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Publisher's Summary

An urgent new warning from two best-selling security experts - and a gripping inside look at how governments, firms, and ordinary citizens can confront and contain the tyrants, hackers, and criminals bent on turning the digital realm into a war zone.

"In the battle raging between offense and defense in cyberspace, Clarke and Knake have some important ideas about how we can avoid cyberwar for our country, prevent cybercrime against our companies, and in doing so, reduce resentment, division, and instability at home and abroad." (Bill Clinton)

There is much to fear in the dark corners of cyberspace. From well-covered stories like the Stuxnet attack which helped slow Iran's nuclear program, to lesser-known tales like EternalBlue, the 2017 cyber battle that closed hospitals in Britain and froze shipping crates in Germany in midair, we have entered an age in which online threats carry real-world consequences. But we do not have to let autocrats and criminals run amok in the digital realm. We now know a great deal about how to make cyberspace far less dangerous - and about how to defend our security, economy, democracy, and privacy from cyber attack.
 

This is a book about the realm in which nobody should ever want to fight a war: the fifth domain, the Pentagon's term for cyberspace. Our guides are two of America's top cybersecurity experts, seasoned practitioners who are as familiar with the White House Situation Room as they are with Fortune 500 boardrooms. Richard A. Clarke and Robert K. Knake offer a vivid, engrossing tour of the often unfamiliar terrain of cyberspace, introducing us to the scientists, executives, and public servants who have learned through hard experience how government agencies and private firms can fend off cyber threats.  

Clarke and Knake take us inside quantum-computing labs racing to develop cyber superweapons; bring us into the boardrooms of the many firms that have been hacked and the few that have not; and walk us through the corridors of the US intelligence community with officials working to defend America's elections from foreign malice. With a focus on solutions over scaremongering, they make a compelling case for "cyber resilience" - building systems that can resist most attacks, raising the costs on cyber criminals and the autocrats who often lurk behind them, and avoiding the trap of overreaction to digital attacks.  

Above all, Clarke and Knake show us how to keep the fifth domain a humming engine of economic growth and human progress by not giving in to those who would turn it into a wasteland of conflict. Backed by decades of high-level experience in the White House and the private sector, The Fifth Domain delivers a riveting, agenda-setting insider look at what works in the struggle to avoid cyberwar.

©2019 Richard A. Clarke and Robert K. Knake (P)2019 Penguin Audio

Critic Reviews

“A sobering but hopeful exploration of defenses against the weaponization of the internet...Clarke and Knake, drawing on interviews with experts, explain cybersecurity’s intricacies in a lucid, engaging manner that avoids the alarmism that often surrounds the subject. The result is a fine survey that will interest policy makers, executives, and ordinary readers alike.” (Publishers Weekly)
 

“Clarke and Knake, both of whom logged time inside the cybersecurity arms of presidential administrations, have much to say about the ways in which governments and companies have tried to make themselves safe from the legions of hackers out there, from your ordinary black hats to agents of Russia, China, Iran, North Korea, and other entities..... The authors counsel reassuringly [that] as companies finally make the transition to more secure systems of transmission, encryption, and data storage, there is hope that the threats of old will one day be a footnote.... Largely of interest to policymakers and security experts, though with much for the Wired crowd as well.” (Kirkus Reviews)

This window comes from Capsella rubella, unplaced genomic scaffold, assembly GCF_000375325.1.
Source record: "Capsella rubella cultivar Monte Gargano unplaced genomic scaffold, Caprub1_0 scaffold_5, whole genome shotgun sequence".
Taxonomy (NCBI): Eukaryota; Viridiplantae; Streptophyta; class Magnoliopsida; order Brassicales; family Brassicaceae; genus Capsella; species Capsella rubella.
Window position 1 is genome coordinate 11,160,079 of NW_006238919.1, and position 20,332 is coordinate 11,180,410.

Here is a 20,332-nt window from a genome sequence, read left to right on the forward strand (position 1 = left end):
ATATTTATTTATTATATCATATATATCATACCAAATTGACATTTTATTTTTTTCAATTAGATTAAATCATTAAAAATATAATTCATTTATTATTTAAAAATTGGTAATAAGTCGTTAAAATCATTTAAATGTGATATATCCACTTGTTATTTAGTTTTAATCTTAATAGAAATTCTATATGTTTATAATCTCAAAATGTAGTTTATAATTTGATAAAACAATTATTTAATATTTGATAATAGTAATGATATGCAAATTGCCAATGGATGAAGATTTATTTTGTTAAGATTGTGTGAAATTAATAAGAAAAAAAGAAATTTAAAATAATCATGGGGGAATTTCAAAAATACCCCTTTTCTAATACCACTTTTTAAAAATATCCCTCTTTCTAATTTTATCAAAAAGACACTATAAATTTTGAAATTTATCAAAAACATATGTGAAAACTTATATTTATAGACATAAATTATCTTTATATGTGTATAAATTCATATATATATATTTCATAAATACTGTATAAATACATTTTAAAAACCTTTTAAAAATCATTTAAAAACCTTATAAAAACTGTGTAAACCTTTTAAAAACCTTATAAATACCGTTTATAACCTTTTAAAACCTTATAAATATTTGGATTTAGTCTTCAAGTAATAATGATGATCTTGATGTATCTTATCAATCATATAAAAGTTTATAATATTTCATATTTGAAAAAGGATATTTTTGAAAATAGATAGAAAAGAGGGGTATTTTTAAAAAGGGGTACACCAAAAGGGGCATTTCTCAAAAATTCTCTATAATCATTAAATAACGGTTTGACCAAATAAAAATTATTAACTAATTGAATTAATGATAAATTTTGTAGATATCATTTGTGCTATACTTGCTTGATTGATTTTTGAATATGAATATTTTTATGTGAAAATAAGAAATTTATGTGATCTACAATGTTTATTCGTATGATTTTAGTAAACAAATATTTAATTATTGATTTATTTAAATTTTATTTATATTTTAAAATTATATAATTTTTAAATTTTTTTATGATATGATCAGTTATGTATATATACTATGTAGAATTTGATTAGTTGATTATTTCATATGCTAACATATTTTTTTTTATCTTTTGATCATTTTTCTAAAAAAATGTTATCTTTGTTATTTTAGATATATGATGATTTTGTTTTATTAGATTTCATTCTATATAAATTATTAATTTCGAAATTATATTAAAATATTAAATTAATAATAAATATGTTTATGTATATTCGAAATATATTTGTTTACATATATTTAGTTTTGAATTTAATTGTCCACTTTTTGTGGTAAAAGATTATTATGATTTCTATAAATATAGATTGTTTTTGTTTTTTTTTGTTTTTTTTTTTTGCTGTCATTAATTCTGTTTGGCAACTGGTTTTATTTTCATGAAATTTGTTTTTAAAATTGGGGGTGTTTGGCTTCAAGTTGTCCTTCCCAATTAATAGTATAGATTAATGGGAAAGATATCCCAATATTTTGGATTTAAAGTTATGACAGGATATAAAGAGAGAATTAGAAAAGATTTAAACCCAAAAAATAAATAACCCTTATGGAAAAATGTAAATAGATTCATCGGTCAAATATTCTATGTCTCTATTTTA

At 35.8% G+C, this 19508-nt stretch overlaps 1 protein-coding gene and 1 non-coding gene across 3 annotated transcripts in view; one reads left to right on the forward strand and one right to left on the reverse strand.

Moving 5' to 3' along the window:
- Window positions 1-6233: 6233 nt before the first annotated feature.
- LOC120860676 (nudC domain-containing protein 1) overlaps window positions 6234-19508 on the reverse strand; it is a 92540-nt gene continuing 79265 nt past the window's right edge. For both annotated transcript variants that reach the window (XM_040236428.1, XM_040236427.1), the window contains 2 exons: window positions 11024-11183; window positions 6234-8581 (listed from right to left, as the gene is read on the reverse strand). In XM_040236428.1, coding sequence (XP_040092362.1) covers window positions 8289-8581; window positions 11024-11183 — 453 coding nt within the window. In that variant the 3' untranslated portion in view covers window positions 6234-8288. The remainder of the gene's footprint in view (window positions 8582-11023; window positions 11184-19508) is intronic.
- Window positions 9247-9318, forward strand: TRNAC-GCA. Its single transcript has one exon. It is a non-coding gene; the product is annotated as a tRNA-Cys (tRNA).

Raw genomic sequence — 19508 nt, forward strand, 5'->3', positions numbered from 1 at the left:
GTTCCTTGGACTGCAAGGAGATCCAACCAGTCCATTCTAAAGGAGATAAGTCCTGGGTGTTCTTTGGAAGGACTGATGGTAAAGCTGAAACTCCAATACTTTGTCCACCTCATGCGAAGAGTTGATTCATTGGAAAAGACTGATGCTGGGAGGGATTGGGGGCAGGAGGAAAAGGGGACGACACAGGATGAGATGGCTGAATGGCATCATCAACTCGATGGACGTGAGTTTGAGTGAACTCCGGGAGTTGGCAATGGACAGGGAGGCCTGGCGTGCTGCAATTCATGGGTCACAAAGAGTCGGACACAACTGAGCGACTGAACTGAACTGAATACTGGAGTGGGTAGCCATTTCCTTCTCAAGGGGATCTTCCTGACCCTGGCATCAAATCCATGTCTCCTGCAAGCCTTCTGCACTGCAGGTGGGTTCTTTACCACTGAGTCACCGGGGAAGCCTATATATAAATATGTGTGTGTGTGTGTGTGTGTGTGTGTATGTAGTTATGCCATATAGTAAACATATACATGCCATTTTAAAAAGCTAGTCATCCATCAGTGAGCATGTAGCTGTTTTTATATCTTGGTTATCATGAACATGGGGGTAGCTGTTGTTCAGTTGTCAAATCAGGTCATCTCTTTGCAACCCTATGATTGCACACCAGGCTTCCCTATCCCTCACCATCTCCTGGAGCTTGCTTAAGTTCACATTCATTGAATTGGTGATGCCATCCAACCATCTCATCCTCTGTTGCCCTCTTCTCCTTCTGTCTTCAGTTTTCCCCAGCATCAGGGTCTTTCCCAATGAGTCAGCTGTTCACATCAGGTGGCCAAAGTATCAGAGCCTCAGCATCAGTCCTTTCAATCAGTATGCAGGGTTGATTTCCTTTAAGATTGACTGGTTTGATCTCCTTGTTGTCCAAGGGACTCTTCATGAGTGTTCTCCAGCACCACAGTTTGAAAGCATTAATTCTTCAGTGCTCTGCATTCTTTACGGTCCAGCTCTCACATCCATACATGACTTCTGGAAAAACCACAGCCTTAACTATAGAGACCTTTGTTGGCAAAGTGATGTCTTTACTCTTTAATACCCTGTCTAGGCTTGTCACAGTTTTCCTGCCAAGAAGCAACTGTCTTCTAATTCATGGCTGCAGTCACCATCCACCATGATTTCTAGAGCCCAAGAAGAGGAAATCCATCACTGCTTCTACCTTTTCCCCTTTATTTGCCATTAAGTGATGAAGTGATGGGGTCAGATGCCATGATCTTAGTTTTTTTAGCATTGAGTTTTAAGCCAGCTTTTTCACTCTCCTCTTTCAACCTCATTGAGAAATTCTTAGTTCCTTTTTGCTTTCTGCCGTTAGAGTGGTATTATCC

“In The Fifth Domain, two of America’s top cybersecurity experts reach a surprising and encouraging conclusion: it is within our power to manage cyber threats. Clarke and Knake offer a wealth of practical and achievable ideas for how the US government, American companies, and private citizens can deter and thwart attacks.” (Susan Rice)

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Profile Image for M. R. Leavitt
  • M. R. Leavitt
  • 02-01-2020

Bad cyberstuff: great survey, fair prescriptions

This book should be considered essential reading in the time period 2020 to 2021 for anyone concerned about the likelihood of a cybercrime and its ability to seriously disrupt our lives. As a survey of the major areas of concern, it is thorough, detailed without getting into too many weeds, and--most importantly--accurate. Unfortunately, it is weak in its prescriptions. The major problem is the authors' willingness to provide entirely unreasonable solutions to the problems they identify. The federal government is simply not equipped to do the many things they recommend. Companies will cooperate only to the point where their intellectual property would be compromised. Individuals will simply never be careful about clicking on email links. The authors know better and slyly suggest that repeatedly. Still, it's a must-read for any intelligent layperson who wants to understand the cyber "state of play" in 2019.

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  • Eugene
  • 08-08-2020

The Author Lacks Critical Thinking